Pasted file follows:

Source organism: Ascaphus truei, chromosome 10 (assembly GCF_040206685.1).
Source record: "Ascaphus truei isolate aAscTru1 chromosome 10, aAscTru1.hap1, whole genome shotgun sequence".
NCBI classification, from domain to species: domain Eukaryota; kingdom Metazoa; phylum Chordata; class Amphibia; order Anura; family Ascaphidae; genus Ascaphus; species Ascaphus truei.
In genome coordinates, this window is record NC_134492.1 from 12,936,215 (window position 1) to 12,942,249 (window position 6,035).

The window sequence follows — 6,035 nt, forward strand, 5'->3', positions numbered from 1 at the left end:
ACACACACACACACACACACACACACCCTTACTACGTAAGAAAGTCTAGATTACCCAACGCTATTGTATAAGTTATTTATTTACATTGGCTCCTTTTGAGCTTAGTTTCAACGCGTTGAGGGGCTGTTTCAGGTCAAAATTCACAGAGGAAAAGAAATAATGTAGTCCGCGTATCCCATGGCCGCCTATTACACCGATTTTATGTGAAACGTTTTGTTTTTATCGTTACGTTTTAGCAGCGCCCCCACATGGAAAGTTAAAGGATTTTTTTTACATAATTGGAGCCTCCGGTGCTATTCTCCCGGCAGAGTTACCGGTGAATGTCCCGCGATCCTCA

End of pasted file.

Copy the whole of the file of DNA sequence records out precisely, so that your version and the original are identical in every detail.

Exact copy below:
Source organism: Ascaphus truei, chromosome 10 (assembly GCF_040206685.1).
Source record: "Ascaphus truei isolate aAscTru1 chromosome 10, aAscTru1.hap1, whole genome shotgun sequence".
NCBI classification, from domain to species: domain Eukaryota; kingdom Metazoa; phylum Chordata; class Amphibia; order Anura; family Ascaphidae; genus Ascaphus; species Ascaphus truei.
In genome coordinates, this window is record NC_134492.1 from 12,936,215 (window position 1) to 12,942,249 (window position 6,035).

The window sequence follows — 6,035 nt, forward strand, 5'->3', positions numbered from 1 at the left end:
ACACACACACACACACACACACACACCCTTACTACGTAAGAAAGTCTAGATTACCCAACGCTATTGTATAAGTTATTTATTTACATTGGCTCCTTTTGAGCTTAGTTTCAACGCGTTGAGGGGCTGTTTCAGGTCAAAATTCACAGAGGAAAAGAAATAATGTAGTCCGCGTATCCCATGGCCGCCTATTACACCGATTTTATGTGAAACGTTTTGTTTTTATCGTTACGTTTTAGCAGCGCCCCCACATGGAAAGTTAAAGGATTTTTTTTACATAATTGGAGCCTCCGGTGCTATTCTCCCGGCAGAGTTACCGGTGAATGTCCCGCGATCCTCA